The bill also allows HHS to reduce the extent and length of its audits once it has determined that a provider meets cybersecurity best practice requirements. A history of following these requirements may also mitigate the remedies needed after violations of the HIPAA Security Rule.

The HIPAA Safe Harbor bill’s changes mean that organizations with HITRUST CSF Certifications can meet their compliance obligations under HIPAA’s Security Rule. The HIPAA Safe Harbor bill’s recognition of companies with HITRUST CSF Certifications should also serve to encourage other entities to proactively demonstrate their compliance.

The bill also recognizes the security standards, guidelines and practices developed by NIST and other similar authorities. The HIPAA Safe Harbor legislation’s incentives for covered entities and business associates aim to improve overall protections for health data.

The HIPAA Safe Harbor Bill: LuxSci Is HITRUST CSF Certified

The core of LuxSci’s business relies on high levels of security and compliance, so we are proud to be HITRUST CSF Certified. Our systems and services have been independently verified to conform with the HITRUST CSF Assurance Program. This includes security controls for Massachusetts Privacy Law, the GDPR and HIPAA.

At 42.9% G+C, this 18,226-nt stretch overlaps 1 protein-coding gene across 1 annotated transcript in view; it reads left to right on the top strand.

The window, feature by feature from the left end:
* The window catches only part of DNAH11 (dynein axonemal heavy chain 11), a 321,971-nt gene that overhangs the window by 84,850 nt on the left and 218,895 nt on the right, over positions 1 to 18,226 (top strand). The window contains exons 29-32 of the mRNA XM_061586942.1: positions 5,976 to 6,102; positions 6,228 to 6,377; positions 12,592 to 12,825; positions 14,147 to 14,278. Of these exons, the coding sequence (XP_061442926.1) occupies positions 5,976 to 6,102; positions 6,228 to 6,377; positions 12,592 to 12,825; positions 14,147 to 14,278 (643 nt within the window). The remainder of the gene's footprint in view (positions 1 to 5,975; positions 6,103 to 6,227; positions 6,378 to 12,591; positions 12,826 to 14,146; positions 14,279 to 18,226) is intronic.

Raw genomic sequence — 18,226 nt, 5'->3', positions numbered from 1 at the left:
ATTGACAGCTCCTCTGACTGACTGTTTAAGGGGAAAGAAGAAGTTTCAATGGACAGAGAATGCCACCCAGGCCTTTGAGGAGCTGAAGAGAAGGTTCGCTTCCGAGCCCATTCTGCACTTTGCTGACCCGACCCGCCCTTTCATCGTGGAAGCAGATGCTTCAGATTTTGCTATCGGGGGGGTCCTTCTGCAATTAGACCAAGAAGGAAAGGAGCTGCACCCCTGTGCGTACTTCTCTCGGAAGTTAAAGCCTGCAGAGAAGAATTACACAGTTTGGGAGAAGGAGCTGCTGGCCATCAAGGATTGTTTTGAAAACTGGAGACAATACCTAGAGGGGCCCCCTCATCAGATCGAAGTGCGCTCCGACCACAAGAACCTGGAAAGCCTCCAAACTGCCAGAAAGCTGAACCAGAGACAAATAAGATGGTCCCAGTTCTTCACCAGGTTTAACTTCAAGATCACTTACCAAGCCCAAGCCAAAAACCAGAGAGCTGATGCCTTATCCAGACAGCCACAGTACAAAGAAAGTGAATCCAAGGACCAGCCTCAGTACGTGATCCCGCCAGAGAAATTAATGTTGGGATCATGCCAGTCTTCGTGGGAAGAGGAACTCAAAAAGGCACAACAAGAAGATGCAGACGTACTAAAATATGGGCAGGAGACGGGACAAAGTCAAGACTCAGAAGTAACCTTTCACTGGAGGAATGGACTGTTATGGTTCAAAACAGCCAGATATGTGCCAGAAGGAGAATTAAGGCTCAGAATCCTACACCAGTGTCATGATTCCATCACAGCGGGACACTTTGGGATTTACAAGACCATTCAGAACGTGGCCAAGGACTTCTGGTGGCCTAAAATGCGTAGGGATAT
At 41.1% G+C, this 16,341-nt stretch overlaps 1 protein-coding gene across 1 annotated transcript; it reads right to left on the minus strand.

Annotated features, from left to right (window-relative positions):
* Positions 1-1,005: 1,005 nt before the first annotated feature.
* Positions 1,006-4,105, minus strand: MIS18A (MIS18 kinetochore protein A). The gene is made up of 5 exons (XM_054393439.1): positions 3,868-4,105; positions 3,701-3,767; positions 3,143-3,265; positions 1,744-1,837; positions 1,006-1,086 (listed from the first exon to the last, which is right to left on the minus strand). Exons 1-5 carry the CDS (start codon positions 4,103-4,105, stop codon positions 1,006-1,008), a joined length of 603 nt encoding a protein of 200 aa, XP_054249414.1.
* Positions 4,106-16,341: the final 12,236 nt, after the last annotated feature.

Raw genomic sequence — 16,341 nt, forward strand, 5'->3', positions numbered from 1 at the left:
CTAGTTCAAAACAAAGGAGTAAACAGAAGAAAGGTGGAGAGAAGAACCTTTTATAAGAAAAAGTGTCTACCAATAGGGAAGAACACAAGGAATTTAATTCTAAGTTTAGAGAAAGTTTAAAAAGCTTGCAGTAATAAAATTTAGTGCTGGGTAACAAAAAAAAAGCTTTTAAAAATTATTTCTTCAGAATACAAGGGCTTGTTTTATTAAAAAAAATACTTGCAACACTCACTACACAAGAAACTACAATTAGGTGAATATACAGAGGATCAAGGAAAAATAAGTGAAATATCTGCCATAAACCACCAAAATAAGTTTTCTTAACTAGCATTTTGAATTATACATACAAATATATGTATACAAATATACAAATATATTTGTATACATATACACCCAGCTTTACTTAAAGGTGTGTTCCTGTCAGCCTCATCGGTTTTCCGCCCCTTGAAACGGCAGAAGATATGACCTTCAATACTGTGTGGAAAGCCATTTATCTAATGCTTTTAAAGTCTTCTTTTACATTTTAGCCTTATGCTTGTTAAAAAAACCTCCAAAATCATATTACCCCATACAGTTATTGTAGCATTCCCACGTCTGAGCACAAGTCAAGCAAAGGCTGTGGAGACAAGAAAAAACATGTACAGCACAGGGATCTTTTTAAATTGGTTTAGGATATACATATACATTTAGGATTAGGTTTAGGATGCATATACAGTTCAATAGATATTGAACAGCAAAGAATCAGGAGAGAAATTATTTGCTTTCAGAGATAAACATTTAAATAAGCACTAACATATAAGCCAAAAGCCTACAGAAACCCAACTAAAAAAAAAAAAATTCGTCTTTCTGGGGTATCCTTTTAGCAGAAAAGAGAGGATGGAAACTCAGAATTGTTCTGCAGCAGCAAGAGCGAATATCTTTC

The certification covers all of our services at the time of the assessment, from our secure web forms to our email and web hosting. It covers our systems at the time as well, such as firewalls, load balancers, email servers, backup servers and more.

The comprehensive nature of the HITRUST CSF Certification program, along with LuxSci’s constant commitment to the best in security and compliance, ensure that our clients are always in trusted hands.

The CMS Interoperability and Patient Access Final Rule

Tuesday, December 22nd, 2020

The Centers for Medicare and Medicaid Services (CMS) Interoperability and Patient Access Final Rule is a mouthful, but it’s also an important step for improving how health data is accessed and shared. While the rule may be beneficial in certain ways, it’s not without its risks. It opens up the door for patient data to be shared with third-party app developers outside of the tight confines of HIPAA regulations, which could lead to more breaches of sensitive data.

CMS Interoperability and Patient Access Final Rule

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Business Associate Agreement: Explained

Monday, October 26th, 2020

If your organization collects, stores or processes electronic protected health information (ePHI) it will need a clear understanding of business associate agreements (BAAs). This also applies to businesses that process ePHI on behalf of other organizations.

Business Associate Agreements

Each business associate agreement stipulates how a company will share its ePHI with the respective business associate, and where the responsibilities lie. Unless your organization is a rare breed that has its own web hosting, email service, lawyers, accountants and every other aspect of its business in-house, then it needs to have these agreements in place with every provider that it shares ePHI with.